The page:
Victoria Parliament turns down Hindu prayer request

Both the houses of the Victoria Parliament in Australia, Legislative Council and Legislative Assembly, have turned down requests to have Hindu opening-prayer in an upcoming session.

On taking the chair at each sitting, Victoria Legislative Council President and Legislative Assembly Speaker read the Lord’s Prayer, a well-known prayer in Christianity. Lord’s Prayer has been read in the Legislative Council since 1857, and in the Legislative Assembly since 1928, reports suggest.

Distinguished Hindu statesman Rajan Zed, who wrote to then Legislative Council President and Legislative Assembly Speaker requesting that he be scheduled to read opening-prayer in an upcoming session of Council and Assembly respectively and received the denials; feels that it is simply a case of blatant unfairness, exclusionary attitude, discrimination, favoritism, imposing one kind of religious observance; and does not speak well of a democratic society.

Adherents of minority religions and non-believers, who had made a lot of contributions to Victoria and Australia and continued to do so and paid their share of the taxes, thus felt left out by this monopoly on prayer. Not allowing prayers of minority religions in the Victoria Parliament seemed like efforts at belittling these faiths under government patronage; Zed, who is President of Universal Society of Hinduism, pointed out in a statement today.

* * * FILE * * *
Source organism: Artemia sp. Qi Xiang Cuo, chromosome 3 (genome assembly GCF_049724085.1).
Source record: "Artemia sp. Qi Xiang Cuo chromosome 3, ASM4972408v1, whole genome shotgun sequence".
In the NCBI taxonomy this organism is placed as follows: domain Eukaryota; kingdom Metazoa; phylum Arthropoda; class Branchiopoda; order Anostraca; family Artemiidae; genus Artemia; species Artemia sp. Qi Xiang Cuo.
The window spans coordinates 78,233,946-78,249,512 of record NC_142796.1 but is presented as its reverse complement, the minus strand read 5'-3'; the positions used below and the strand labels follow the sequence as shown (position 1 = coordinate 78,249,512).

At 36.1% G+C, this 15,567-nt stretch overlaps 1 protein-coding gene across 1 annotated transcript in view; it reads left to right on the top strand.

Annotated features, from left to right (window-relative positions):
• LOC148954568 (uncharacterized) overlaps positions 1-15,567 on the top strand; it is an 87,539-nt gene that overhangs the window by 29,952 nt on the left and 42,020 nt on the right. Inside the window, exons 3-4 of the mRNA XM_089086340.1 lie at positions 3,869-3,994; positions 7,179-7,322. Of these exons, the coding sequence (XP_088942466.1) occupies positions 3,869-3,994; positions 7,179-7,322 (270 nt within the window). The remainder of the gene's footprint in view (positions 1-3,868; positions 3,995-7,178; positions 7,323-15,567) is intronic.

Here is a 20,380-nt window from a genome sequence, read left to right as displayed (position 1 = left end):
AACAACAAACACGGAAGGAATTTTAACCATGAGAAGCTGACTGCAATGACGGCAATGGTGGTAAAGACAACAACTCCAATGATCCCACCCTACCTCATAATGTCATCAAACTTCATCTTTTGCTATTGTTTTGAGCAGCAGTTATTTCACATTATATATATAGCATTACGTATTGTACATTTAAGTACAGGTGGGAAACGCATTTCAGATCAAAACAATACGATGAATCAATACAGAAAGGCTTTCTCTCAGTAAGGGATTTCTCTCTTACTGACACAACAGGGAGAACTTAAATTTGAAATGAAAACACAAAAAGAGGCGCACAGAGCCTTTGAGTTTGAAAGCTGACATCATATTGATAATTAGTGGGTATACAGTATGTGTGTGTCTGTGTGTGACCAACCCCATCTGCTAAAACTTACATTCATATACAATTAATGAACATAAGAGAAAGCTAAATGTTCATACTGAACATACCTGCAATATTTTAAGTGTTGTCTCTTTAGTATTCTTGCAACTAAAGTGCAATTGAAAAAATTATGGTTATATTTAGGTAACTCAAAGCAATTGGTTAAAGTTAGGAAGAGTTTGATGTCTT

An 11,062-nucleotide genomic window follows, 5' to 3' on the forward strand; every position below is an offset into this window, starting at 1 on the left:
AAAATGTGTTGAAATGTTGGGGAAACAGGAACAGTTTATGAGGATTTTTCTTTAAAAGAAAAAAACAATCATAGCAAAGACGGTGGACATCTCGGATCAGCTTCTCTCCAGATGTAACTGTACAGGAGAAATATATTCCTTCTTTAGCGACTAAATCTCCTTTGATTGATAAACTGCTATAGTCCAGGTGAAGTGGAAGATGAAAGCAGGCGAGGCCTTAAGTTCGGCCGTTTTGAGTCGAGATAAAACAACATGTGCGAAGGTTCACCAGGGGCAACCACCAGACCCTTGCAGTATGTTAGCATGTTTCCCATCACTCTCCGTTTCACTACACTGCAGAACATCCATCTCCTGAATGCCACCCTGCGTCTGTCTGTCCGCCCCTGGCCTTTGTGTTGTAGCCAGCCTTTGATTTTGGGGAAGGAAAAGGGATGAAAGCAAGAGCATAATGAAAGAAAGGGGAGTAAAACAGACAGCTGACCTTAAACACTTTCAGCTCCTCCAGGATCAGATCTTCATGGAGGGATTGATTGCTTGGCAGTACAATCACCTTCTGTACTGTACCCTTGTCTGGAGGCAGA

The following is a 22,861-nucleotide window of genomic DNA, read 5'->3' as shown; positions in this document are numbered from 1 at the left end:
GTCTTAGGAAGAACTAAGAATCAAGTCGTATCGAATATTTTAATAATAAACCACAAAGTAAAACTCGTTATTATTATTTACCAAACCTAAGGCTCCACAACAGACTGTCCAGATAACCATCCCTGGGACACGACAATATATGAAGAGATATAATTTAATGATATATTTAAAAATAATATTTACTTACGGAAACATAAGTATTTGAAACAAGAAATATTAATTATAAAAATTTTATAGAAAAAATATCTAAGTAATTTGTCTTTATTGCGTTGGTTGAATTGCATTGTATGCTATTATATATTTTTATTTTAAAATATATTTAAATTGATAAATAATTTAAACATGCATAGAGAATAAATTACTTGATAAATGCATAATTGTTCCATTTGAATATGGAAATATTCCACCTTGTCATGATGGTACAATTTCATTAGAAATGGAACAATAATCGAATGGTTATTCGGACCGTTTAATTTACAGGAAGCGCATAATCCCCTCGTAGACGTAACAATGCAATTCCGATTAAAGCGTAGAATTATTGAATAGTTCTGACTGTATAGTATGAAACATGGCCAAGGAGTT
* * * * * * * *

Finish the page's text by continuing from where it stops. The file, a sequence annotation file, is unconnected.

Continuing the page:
Democratic governments should not be in the business of promoting one religion and excluding others and non-believers and thus infringing upon the human rights of minority religions and non-believers; Rajan Zed, who has opened both the United States Senate and US House of Representatives in Washington DC with Hindu prayers, emphasized.

Zed further said that Standing Orders handling the prayer in the Victoria Parliament needed to be urgently changed as we were well into 21st century and Victoria was much more religiously diverse now.

Rajan Zed suggested that it was time for the Victoria Parliament to move to multi-faith opening prayers. Since Victoria Parliament represented every Victorian irrespective of religion/denomination/non-belief, it would be quite befitting in this increasingly diverse state to do a rotation of prayers representing major religions and indigenous spirituality and including slots for the thoughts of non-believers.

Zed was of the view that the existence of different religions was an evident symbol of God’s generosity and munificence. Victoria Parliament should quest for a unity that hailed diversity.

Parliament of Victoria, located in Melbourne, consists of the Legislative Council with 40 elected members; and the Legislative Assembly with 88 elected members. “Its main roles are to debate issues, pass laws and hold the government to account.”

Hinduism, oldest and third largest religion of the world, has about 1.2 billion adherents and moksh (liberation) is its ultimate goal.

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